Back in March at the outset of the pandemic, the Prime Minister confirmed that renters wouldn't face eviction what with everyone told to stay home, and even though people are slowly starting to return to work, those protections are still in place until August 23.
Housing Secretary Robert Jenrick announced the extension to the ban that prevents tenants renting social and privately-rented accommodations from being turfed out of their homes, adding that eviction hearings won't go to court until the end of August.
📢 BREAKING NEWS FOR RENTERS 📢
We are suspending evictions from social & private rented accommodation by a further two months.
Eviction hearings will not be heard in courts until the end of August and no-one will be evicted from their home this summer due to coronavirus.
— Robert Jenrick (@RobertJenrick) June 5, 2020
The measures were initially put in place on a three month basis, and set to come to an end on June 25. It was part of a package laid out in the emergency coronavirus bill, which also includes some less than ideal aspects when it comes to police powers. If the bill weren't in place, people would be up in arms over families getting kicked out during lockdown, but it's still being criticised with housing charity Shelter saying it's a "stop-gap" and calling for larger reform. Chief executive of Shelter, Polly Neate, said:
"The government has reset the clock on the evictions ban, buying the families who were only weeks away from losing their homes a vital stay of execution.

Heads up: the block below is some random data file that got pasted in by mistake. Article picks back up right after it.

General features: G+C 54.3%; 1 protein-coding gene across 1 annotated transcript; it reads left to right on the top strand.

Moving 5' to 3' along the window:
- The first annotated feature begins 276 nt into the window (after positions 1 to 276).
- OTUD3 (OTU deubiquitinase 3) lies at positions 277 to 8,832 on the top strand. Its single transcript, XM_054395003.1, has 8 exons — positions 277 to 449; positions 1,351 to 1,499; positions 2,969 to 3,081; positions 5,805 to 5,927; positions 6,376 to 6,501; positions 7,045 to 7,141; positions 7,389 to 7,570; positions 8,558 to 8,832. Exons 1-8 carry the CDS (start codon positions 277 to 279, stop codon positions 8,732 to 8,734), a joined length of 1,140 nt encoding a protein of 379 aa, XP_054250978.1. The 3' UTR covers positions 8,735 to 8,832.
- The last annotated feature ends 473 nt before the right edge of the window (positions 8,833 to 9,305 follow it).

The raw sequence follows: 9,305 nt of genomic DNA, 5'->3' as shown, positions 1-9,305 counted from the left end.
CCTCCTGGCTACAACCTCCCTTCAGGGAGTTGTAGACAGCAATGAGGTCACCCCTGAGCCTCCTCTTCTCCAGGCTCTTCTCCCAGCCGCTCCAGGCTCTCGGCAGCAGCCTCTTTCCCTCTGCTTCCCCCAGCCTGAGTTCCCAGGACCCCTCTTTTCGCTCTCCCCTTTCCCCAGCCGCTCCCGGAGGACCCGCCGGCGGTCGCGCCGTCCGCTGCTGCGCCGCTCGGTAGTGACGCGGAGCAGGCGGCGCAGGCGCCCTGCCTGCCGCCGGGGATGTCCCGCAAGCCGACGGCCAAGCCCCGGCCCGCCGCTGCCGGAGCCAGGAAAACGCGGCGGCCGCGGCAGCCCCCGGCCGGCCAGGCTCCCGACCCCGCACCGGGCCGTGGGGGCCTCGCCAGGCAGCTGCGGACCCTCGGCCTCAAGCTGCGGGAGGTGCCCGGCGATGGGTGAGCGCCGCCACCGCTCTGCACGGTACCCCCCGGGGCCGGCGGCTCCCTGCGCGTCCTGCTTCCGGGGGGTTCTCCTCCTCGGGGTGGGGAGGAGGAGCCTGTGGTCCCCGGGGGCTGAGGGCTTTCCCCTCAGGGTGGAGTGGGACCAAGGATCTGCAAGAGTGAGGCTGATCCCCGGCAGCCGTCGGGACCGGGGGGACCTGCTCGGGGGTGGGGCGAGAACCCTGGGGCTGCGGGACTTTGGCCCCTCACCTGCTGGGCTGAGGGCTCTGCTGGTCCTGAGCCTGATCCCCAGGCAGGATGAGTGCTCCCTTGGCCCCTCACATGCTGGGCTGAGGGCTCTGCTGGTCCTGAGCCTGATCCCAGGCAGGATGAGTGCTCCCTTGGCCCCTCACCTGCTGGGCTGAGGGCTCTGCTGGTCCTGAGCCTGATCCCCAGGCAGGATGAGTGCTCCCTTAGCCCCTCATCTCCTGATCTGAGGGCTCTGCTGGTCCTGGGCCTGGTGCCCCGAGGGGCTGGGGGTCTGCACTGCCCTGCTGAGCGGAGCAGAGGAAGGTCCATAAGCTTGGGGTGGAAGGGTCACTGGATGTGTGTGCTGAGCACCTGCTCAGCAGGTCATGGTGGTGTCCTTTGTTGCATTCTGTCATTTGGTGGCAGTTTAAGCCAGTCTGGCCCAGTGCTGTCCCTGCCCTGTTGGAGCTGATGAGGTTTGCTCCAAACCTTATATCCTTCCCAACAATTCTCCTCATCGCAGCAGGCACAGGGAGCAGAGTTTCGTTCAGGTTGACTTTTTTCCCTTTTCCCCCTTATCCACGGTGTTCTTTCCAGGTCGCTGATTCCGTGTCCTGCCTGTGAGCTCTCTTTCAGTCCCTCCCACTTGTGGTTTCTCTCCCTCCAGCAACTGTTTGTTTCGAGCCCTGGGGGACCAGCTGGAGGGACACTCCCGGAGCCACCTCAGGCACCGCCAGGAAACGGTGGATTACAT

"The ban hasn't stopped people who've lost their jobs during this pandemic from racking up rent arrears. Even if they have a plan to pay them back, these debts will throw struggling renters straight back into the firing line of an automatic eviction as soon as the ban does lift.
"It's critical that Robert Jenrick uses this extension wisely to change the law and properly protect renters."
Citizens Advice echoed the same thought, with chief executive Dame Gillian Guy adding that:
"Simply extending the pause of repossession is a sticking plaster not a cure. People who have fallen behind on rent arrears and those who have been furloughed or lost their jobs will need the security of proper reform to the rules governing evictions.
"We look forward to working with the government in the coming weeks on changes to make sure they keep their promise, that no renter should lose their home because of coronavirus."
The bill still buys people time they wouldn't have ordinarily had under normal circumstances, and a few months to figure things out, but with the pandemic seeing job losses as well as furloughed employees, it's a difficult time to sort out finances when you're already mired in potential debt. [BBC News]
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